Exterior Steps

Most mobile homes have exterior steps to gain access to the home.  It is going to be very important that you have an appropriate ramp built to bypass the steps.  Some people choose to build a ramp right over the steps, while others prefer to put a ramp off to the side.  

No matter which choice you make, do be sure the ramp provides easy access to the driveway.  If the ramp goes into the middle of the lawn, it could be problematic when the weather is less than ideal.  Wheelchairs are not known for their ability to trek through snow and mud.

Here is a DYI video on building a wheelchair ramp

Check the Flooring

The flooring is an often overlooked, but extremely important part of the renovation.  If the mobile home has thick or shag carpet, it will be difficult to maneuver the wheelchair, and it could pose a safety risk for the user. 

Wheelchairs tend to do best on hard surfaces, so it would be beneficial to upgrade to tile, linoleum, or hardwood flooring.  

It is important to remember that flooring doesn’t have to be terribly expensive.  There are many laminates on the market today that look extremely nice and have strong durability that can withstand the use of a wheelchair. 

If you choose to use carpet, do be sure to choose a low pile or Berber type of carpet that will stand up to the wear and tear of wheels daily. This type of carpet is also more conducive to the movement of wheels, as it provides a firmer surface.

The Bathroom

It is very important that you spend extra time and resources when it comes to the bathroom.  There are many hazards in the bathroom when it comes to falls. You want to ensure this room is as close to ADA standards as possible.  This room will likely take the most time to make wheelchair friendly.

First, if you are in a mobile home, space is likely going to be an issue. You want the widest doorway you can get, so the wheelchair will fit into the bathroom.  Next, look at the tub. If an individual is in a wheelchair, they are likely not going to be able to step over the edge of the tub for their shower.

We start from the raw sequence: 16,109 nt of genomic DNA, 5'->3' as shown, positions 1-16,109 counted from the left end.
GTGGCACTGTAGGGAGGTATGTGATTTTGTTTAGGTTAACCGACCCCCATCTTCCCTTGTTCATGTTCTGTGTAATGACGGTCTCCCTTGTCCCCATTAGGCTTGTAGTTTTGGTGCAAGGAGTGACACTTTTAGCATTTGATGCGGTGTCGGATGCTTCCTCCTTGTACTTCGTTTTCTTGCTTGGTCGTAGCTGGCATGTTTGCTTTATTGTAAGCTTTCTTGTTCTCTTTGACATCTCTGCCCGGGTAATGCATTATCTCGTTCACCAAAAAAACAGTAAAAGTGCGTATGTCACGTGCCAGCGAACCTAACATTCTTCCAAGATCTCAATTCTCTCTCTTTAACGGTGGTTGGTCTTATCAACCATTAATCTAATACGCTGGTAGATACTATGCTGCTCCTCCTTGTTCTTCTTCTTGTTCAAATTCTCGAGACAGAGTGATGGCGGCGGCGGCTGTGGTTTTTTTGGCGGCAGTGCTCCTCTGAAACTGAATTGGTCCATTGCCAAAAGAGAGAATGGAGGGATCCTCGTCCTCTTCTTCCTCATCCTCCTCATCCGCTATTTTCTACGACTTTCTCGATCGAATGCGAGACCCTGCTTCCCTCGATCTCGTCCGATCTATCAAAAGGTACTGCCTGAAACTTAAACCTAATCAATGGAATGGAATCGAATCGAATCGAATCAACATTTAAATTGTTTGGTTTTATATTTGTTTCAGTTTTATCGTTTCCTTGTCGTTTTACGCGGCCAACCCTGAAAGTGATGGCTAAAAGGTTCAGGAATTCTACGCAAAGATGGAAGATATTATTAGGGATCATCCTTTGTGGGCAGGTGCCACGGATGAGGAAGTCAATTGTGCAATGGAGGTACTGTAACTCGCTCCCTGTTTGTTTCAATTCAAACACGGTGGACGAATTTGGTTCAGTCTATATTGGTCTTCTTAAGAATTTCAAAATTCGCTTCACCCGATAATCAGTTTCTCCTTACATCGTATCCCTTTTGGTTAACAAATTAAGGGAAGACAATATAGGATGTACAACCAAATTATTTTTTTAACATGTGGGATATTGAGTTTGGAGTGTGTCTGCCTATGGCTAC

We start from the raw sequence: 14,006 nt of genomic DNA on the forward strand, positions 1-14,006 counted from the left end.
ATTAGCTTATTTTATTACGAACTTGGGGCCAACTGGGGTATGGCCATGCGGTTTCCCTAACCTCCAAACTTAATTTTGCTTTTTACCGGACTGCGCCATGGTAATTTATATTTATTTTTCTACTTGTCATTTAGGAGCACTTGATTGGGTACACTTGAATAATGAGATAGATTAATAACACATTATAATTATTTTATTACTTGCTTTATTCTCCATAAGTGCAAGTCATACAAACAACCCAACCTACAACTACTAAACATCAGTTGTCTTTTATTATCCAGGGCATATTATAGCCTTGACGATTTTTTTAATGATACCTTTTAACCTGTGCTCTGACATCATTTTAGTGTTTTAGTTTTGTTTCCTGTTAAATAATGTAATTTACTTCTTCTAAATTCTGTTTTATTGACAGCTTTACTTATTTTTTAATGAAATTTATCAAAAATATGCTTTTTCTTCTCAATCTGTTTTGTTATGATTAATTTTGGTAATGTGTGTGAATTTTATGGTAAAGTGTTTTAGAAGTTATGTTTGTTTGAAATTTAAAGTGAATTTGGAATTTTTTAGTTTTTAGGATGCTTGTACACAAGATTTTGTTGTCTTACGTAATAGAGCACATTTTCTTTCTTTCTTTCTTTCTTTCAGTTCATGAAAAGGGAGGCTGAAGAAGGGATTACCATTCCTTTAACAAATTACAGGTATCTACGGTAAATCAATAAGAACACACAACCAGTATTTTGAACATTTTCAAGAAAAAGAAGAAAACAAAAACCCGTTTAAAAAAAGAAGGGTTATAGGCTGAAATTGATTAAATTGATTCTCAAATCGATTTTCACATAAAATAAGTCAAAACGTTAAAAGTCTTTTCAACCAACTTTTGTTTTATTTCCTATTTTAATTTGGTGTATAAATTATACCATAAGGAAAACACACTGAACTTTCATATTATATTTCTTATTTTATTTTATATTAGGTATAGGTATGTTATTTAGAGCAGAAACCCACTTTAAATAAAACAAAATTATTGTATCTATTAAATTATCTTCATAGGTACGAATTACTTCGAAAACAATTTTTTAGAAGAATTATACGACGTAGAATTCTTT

You will need to remove the current tub and replace it with a walk-in shower.  Be careful with the step it takes to get into the shower, a slight step should be okay, but you don’t want to go above a 3-4-inch step.

Setting up the Inside of the Shower

Once you have an appropriate shower in place, you need to ensure it is safe for the individual to be in the shower.  In order to do this, you need to make sure there are handrails or grips securely fastened to the inside of the shower.  

Do not rely on suction cup mechanisms for this.  If the suction cups fail, the handrail will be useless and could cause an accident that never needed to happen.  Make sure the handrails are permanently affixed to the inside of the shower. You may even wish to put a shower seat in the shower.

From personal experience, it is often easy for the individual to get into the shower, but once in the shower, they become exhausted and need a place to rest.  Often, individuals will fall into the shower because of this. A shower seat could help prevent an accident from happening.

The Toilet

The good news is that you probably don’t need to replace the toilet unless you feel that it should be higher. Some toilet bowls are relatively low to the ground, which could cause an issue for an individual transitioning from a wheelchair.

The most important thing is going to be to make sure there is space in front of the toilet so the person can easily move from their chair to the toilet.  To ensure ease of use, it is going to be critical to have handrails around the toilet. It is recommended that there be three sides of rails, but logistically this may not be possible.  At any rate, there should be a handrail on each side of the toilet. 

The Sink

Ideally, the sink in the bathroom would be low enough for the individual to wash their hands and see in the mirror comfortably.  In order to accomplish this, you will need to remove the sink and cabinetry and replace it with new materials. The recommendation is a sink that is 31 inches high. 

The Kitchen

This is a location in the home that will need to be made accessible for a wheelchair, especially if the individual frequents the kitchen and enjoys cooking.  When looking at a wheelchair renovation for the kitchen, it is going to be costly and time consuming.


You will need to make sure there is enough space for the wheelchair to move safely around the kitchen.  In order to accomplish this, you may need to move furniture from the kitchen. You may also need to remove a non-load bearing wall to add extra space. 

Typically, mobile homes have a small bar countertop that investigates the next room.  This is likely not a load bearing wall and can, therefore, be removed. Before removing this wall, check for electrical wires running through it.  You want to be certain that you are safely removing the wall.